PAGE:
The Kansas City Royals are working on a new contract with catcher Salvador Perez, Jon Heyman of MLB Network and Jeffrey Flanagan of MLB.com reported.
Perez, 25, is signed to an extremely team-friendly contract.
Signed in February of 2012, Perez was guaranteed $7 million over five seasons. When he signed the deal, Perez had just 39 games of Major League experience. This made the contract a possible risk for the Royals if Perez did not pan out.
In reality, Kansas City has reaped the benefits of locking Perez up early.
Perez has hit .279/.306/.431 with 65 home runs and 279 RBIs in parts of five seasons with the club, amassing 11.9 FanGraphs Wins Above Replacement. He led the team to the 2015 World Series title, hitting for a .845 OPS in 64 plate appearances.
Next season, Perez is scheduled to make $2 million. Then, he has team options for 2017 ($3.75 million), 2018 ($5 million), and 2019 ($6 million). If Perez does want to make more money in a new contract, it is possible he will have to give up free agent seasons, or years after his current contract has expired.
When Flanagan asked about the new contract, Perez was blunt.
"I don't care. I'll just play hard and keep my concentration and help my teammates. [And] try to get back to the World Series," he said.
The Arizona Diamondbacks have acquired Jean Segura from the Milwaukee Brewers in exchange for Aaron Hill in a five-player trade, they announced on Saturday.
Other pieces in the deal include Tyler Wagner, who is headed to the Diamondbacks, as well as Chase Anderson and Isan Diaz, who are headed to the Brewers. The trade was first reported by ESPN's Keith Law.
The Diamondbacks have wanted to deal Hill for quite some time now, as Robert Murray of Baseball Essential reported. He is owed $12 million in 2016 and has underperformed as he ages.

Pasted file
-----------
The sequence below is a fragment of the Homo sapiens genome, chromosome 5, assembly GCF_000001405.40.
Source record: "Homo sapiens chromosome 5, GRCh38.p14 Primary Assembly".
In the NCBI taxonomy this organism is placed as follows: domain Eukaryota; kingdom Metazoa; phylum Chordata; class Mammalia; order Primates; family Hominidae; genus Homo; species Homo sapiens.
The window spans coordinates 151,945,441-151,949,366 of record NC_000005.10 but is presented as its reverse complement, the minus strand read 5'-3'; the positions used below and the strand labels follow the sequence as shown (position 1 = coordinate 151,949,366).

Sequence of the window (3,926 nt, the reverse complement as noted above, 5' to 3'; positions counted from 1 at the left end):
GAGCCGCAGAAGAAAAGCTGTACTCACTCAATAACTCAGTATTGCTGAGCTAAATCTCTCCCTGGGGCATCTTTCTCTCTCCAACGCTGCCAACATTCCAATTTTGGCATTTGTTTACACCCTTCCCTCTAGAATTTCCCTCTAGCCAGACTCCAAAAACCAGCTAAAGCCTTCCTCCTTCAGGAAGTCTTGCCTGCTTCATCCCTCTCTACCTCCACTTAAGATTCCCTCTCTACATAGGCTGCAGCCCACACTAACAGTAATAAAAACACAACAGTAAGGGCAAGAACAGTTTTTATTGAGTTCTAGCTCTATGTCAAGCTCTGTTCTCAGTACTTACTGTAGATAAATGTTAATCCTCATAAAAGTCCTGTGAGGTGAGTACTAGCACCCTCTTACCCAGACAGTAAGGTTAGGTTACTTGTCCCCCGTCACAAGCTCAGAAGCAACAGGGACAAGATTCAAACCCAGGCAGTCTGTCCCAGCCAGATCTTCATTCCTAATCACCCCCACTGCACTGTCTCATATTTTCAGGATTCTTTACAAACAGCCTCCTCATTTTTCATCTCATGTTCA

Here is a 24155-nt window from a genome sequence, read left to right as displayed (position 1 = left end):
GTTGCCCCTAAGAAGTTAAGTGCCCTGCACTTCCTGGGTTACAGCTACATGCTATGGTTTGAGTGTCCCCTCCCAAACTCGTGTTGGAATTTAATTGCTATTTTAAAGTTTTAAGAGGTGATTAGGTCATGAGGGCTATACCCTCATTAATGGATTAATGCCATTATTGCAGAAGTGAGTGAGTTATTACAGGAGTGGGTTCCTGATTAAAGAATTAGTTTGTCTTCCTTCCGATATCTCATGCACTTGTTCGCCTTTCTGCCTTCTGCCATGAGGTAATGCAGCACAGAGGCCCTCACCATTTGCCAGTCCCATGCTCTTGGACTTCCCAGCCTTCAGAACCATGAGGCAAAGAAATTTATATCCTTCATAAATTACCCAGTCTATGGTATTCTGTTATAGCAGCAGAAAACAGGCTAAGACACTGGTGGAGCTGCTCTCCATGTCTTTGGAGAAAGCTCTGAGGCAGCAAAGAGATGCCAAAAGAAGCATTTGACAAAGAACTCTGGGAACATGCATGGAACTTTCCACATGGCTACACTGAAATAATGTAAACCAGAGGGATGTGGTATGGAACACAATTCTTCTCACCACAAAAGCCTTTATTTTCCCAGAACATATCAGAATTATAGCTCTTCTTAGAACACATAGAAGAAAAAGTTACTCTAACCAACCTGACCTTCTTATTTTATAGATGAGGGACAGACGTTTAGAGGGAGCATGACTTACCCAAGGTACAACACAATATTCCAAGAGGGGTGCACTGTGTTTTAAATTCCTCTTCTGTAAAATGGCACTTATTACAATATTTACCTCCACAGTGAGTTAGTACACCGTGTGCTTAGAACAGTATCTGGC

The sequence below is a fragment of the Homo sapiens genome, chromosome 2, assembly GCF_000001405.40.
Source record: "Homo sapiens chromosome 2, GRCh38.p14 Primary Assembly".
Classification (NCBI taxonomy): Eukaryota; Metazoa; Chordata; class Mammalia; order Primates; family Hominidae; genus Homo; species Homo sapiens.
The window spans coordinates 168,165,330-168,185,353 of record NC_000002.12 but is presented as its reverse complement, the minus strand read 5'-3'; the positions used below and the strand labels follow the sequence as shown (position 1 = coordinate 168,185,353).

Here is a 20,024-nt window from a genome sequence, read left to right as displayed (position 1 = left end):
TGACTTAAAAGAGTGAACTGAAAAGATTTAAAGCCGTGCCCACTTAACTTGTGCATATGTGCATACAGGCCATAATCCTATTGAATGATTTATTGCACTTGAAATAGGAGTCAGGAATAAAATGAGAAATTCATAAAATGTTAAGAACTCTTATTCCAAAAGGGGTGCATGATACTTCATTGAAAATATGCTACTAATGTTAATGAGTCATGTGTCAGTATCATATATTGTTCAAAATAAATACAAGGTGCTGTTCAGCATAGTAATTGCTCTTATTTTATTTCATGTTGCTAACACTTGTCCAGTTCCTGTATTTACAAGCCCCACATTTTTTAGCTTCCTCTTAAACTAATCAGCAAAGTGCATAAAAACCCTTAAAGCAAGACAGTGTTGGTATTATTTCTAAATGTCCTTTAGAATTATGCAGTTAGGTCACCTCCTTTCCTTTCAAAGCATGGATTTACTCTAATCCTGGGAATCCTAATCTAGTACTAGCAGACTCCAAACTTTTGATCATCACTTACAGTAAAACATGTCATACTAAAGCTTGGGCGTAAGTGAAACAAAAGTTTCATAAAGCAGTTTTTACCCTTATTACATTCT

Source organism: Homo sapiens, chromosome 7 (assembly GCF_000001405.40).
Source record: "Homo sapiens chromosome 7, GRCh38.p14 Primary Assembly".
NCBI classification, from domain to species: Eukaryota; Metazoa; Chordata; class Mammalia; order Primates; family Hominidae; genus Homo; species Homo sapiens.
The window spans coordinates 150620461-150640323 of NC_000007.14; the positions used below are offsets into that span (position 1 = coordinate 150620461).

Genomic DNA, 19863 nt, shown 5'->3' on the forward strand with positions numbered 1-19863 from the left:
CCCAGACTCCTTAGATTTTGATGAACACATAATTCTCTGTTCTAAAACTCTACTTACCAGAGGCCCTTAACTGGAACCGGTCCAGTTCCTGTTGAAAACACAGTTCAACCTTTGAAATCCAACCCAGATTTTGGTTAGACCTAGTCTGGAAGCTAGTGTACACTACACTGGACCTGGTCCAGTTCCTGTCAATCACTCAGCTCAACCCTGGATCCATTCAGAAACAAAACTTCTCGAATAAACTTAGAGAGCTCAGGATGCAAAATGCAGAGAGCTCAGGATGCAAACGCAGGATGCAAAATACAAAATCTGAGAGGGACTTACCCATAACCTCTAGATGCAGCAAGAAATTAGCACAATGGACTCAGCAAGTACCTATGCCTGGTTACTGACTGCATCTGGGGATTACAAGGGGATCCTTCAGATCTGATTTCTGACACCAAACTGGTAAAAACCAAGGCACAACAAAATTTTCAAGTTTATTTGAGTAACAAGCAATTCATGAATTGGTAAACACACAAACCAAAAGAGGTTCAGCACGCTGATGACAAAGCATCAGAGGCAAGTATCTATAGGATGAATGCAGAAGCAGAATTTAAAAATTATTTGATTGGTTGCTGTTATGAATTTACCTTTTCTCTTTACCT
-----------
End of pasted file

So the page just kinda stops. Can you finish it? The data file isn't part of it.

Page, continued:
In order for the Brewers to take on Hill, the Diamondbacks rewarded them with the addition of Diaz, their 2nd round pick in 2014. He has developed beautifully, posting an eye popping 1.076 OPS in 312 plate appearances last year in Rookie ball.
From the Brewers' perspective, they had to pull this deal off as they look to rebuild. The team went 68-94 last season and are not near contention anytime soon.
For them, Segura was expendable due to the emergence of top infield prospect Orlando Arcia. He is rated as the sixth-best prospect in baseball, according to MLB.com. Arcia is going to be the centerpiece of the next contending Brewers team, so they felt they needed to clear the path for him by dealing Segura.
But it will be Hill who heads to Milwaukee's big league club in the meantime. The 33-year-old hit .230/.295/.345 with six homers and 32 RBIs in 353 plate appearances last season. He was worth 0.1 FanGraphs Wins Above Replacement.
As for the the Diamondbacks, they have wanted infield depth after committing to contention this offseason.
They signed Zack Greinke to a long-term deal and acquired Shelby Miller from the Braves, solidifying themselves as a force in the National League. But they didn't see themselves as complete, wanting another infield piece and an upgrade over Hill.
That's where Segura came in. The only issue is, however, he has no big league experience at second base. He last played there in 2012, while still in the Angels organization.
The soon-to-be 26-year-old hit .256/.281/.336 with six home runs and 50 RBIs in 584 plate appearances last season. He stole 25 bases in 31 attempts. Known for his defense, Segura was worth 0.3 FanGraphs Wins Above Replacement (fWAR).
Tyler Wagner and Chase Anderson were also exchanged in the deal.
Wagner, 25, made three starts for the Brewers in 2015, allowing 11 earned runs in 13 2/3 innings.
Anderson, 28, has been with the Diamondbacks for two seasons and owns a career 4.18 ERA and a 216 to 80 strikeout-to-walk ratio in 267 innings pitched, making 48 starts.
The Los Angeles Dodgers have agreed to re-sign second baseman Howie Kendrick, Ken Rosenthal of FOX Sports reported.
The sides have agreed to a two-year, $20 million contract, according to Jon Heyman of MLB Network.
Kendrick has had a fascinating offseason.
Right from the get-go, the Dodgers offered Kendrick a $15.8 million qualifying offer. He declined, meaning that if he signed elsewhere, the Dodgers would get an extra draft pick and the team signing him would lose their first unprotected selection. This was apparently a big turn off.
Kendrick played the waiting game, but his market never really seemed to pick up. The Diamondbacks and Angels were connected to him at different points of the offseason, but nothing materialized.
In his new deal, Kendrick doesn't get quite the value of the qualifying offer, but gets the long-term security he so desired.
Kendrick's contract doesn't compare quite favorably to other top second baseman who signed this offseason. Daniel Murphy and Ben Zobrist, both considered superior options to Kendrick, signed for $12.5 and $14 million per year, respectively. They also both got deals of three years or more.